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Picketers block the Keele street entrance to York University in Toronto, Ont. on Tuesday March 3, 2015. Even as access has greatly expanded, most universities have decided that, to staff their classrooms at reasonable cost, they must turn, in varying degrees, to contract instructors and teaching-track faculty.J.P. Moczulski/The Globe and Mail

Two of three bargaining units representing teaching assistants at York University have rejected a tentative agreement reached last Friday night.

CUPE Local 3903 says one unit voted 59 per cent against and another voted 77 per cent to turn down the agreement and that both units remain on strike.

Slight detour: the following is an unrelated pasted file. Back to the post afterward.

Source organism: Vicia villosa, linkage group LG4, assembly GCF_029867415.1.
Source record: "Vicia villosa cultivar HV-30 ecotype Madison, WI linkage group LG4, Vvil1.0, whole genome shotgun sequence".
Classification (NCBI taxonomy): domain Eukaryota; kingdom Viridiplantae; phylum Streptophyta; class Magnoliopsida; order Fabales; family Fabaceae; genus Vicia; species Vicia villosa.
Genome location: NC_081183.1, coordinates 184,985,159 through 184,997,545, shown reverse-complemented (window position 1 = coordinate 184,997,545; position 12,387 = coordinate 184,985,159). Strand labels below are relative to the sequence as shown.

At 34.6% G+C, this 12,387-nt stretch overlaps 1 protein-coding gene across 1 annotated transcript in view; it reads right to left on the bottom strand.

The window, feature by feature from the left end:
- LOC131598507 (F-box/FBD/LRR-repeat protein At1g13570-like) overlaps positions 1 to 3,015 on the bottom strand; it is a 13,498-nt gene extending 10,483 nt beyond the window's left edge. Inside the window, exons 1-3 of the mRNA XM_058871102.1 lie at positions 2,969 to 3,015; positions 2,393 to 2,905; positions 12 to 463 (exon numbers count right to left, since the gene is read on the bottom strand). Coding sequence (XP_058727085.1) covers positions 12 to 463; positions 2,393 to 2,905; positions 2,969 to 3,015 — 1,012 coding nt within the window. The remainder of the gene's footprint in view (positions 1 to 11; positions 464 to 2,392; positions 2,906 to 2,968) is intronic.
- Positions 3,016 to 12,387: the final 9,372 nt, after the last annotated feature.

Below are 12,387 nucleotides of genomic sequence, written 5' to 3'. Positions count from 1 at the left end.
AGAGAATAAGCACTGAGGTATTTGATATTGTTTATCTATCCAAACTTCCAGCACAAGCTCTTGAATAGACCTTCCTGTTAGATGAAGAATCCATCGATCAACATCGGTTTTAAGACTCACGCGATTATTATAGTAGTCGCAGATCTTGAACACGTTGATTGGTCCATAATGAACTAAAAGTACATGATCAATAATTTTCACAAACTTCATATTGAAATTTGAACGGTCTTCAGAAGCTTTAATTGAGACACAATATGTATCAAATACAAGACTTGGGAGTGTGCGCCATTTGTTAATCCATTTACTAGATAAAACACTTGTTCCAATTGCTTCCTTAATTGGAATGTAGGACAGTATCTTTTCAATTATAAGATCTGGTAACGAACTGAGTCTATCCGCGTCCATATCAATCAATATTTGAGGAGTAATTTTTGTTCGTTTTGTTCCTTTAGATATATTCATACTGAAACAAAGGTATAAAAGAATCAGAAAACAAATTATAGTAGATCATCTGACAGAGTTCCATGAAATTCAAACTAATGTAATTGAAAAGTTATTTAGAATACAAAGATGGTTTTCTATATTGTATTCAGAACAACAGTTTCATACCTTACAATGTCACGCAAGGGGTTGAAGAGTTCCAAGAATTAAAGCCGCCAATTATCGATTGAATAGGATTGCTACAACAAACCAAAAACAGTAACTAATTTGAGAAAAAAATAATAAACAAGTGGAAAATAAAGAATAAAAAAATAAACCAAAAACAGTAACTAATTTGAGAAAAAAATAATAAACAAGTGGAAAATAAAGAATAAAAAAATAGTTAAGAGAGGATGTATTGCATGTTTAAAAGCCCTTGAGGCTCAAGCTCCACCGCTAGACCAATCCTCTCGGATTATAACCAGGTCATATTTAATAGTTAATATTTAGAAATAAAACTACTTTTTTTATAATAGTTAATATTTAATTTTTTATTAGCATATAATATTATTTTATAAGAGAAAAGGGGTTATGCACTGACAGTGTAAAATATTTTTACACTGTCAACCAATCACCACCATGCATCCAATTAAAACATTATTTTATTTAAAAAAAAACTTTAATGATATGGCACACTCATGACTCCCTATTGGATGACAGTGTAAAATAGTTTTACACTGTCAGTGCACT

Those units also represent graduate and research assistants.

However, a third unit representing contract faculty voted 65 per cent to accept the agreement, but the union said the impact on suspended classes was not yet known.

York had cancelled classes last Tuesday for 40,000 students after the 3,700 teaching assistants set up picket lines,

Local 3903 chairman Faiz Ahmed says the local's executive and bargaining team will now try to schedule a meeting to map out their next steps. He says they hope to resume bargaining with York University quickly.

Nearly 1,300 members took part in Monday's vote on the agreement reached with the assistance of a provincial mediator.

CUPE says about two-thirds of undergraduate courses at the universities are taught by non-tenured staff who are paid about $15,000 a year.

About 6,000 teaching assistants at the University of Toronto walked off the job last Monday after rejecting an offer, but most classes at U-of-T have not been cancelled.

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